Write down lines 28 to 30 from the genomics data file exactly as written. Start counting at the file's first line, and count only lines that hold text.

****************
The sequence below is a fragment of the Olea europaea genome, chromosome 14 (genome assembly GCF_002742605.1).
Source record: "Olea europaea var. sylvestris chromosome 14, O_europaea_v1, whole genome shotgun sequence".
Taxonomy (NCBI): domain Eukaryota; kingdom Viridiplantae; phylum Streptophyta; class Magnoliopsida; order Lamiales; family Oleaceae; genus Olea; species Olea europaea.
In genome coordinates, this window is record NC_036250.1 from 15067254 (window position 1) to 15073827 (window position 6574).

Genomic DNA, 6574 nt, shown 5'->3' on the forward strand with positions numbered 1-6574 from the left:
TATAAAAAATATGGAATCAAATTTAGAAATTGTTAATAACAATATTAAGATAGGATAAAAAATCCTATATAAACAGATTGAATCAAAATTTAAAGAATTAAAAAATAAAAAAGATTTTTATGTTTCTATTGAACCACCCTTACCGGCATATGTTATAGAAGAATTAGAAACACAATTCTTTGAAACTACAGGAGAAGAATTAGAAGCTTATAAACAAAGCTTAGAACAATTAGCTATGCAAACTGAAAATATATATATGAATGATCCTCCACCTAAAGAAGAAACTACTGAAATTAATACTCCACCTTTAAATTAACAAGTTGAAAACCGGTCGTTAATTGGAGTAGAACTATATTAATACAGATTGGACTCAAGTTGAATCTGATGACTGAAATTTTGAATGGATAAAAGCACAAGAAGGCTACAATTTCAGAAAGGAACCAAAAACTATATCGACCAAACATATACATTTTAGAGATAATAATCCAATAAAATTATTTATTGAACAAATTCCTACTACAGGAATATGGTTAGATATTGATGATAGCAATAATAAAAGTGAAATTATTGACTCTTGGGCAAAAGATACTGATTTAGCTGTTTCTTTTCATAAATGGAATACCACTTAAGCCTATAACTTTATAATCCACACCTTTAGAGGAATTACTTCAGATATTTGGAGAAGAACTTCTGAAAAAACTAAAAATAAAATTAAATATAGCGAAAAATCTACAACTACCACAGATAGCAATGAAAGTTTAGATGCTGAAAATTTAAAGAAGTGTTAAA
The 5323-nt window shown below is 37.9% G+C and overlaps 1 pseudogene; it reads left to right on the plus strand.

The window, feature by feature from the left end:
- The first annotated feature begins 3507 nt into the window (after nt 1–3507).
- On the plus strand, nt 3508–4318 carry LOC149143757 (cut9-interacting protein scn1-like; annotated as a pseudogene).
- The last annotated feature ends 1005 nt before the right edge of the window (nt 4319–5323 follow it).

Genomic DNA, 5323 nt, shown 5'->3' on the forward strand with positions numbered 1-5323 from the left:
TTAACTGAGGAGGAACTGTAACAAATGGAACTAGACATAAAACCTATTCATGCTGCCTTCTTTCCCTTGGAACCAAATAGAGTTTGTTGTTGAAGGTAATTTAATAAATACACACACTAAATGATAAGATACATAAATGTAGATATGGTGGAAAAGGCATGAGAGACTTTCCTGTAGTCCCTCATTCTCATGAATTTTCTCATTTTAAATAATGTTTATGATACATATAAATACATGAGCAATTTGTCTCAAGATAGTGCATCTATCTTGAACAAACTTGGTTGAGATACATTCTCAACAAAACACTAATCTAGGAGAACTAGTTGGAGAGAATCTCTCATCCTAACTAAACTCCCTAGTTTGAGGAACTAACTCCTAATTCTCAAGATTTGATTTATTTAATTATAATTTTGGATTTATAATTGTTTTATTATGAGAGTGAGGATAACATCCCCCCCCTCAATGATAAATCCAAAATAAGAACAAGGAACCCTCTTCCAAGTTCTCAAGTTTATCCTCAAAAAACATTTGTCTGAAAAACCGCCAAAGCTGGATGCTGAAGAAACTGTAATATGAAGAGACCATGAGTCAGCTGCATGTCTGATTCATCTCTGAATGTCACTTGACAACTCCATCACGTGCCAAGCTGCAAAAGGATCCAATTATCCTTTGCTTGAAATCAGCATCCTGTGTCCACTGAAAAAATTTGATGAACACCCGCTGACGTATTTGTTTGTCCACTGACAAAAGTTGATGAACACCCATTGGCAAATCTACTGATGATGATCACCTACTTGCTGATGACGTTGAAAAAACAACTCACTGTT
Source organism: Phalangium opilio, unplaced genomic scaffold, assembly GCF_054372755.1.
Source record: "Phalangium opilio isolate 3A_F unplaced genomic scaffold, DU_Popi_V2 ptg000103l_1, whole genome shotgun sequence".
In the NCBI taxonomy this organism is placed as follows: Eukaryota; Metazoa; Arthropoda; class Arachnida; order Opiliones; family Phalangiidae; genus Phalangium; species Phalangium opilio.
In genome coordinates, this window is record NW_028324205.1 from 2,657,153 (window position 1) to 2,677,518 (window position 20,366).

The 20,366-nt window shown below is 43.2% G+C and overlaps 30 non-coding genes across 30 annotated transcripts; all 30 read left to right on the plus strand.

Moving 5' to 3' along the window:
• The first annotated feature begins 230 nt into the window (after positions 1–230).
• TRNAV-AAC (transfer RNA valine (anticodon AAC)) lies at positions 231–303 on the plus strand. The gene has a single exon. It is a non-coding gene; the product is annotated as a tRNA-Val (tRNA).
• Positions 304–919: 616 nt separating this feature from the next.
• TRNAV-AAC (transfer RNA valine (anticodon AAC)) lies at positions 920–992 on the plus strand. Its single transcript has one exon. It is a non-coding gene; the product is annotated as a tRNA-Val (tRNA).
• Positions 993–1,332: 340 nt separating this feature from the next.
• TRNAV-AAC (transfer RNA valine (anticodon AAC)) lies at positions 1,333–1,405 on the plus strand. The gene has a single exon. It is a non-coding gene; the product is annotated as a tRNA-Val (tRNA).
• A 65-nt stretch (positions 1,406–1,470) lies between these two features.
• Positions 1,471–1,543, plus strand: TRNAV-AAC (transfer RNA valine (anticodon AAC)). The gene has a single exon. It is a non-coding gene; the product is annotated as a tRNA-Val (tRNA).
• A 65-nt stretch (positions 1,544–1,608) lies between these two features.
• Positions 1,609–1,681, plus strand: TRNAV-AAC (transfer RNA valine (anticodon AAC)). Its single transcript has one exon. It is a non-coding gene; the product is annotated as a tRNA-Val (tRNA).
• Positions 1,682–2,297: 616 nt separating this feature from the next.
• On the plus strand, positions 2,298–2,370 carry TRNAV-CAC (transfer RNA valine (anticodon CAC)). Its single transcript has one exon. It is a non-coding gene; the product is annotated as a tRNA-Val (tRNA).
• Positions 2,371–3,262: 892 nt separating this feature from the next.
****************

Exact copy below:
• A 65-nt stretch (positions 1,544–1,608) lies between these two features.
• Positions 1,609–1,681, plus strand: TRNAV-AAC (transfer RNA valine (anticodon AAC)). Its single transcript has one exon. It is a non-coding gene; the product is annotated as a tRNA-Val (tRNA).
• Positions 1,682–2,297: 616 nt separating this feature from the next.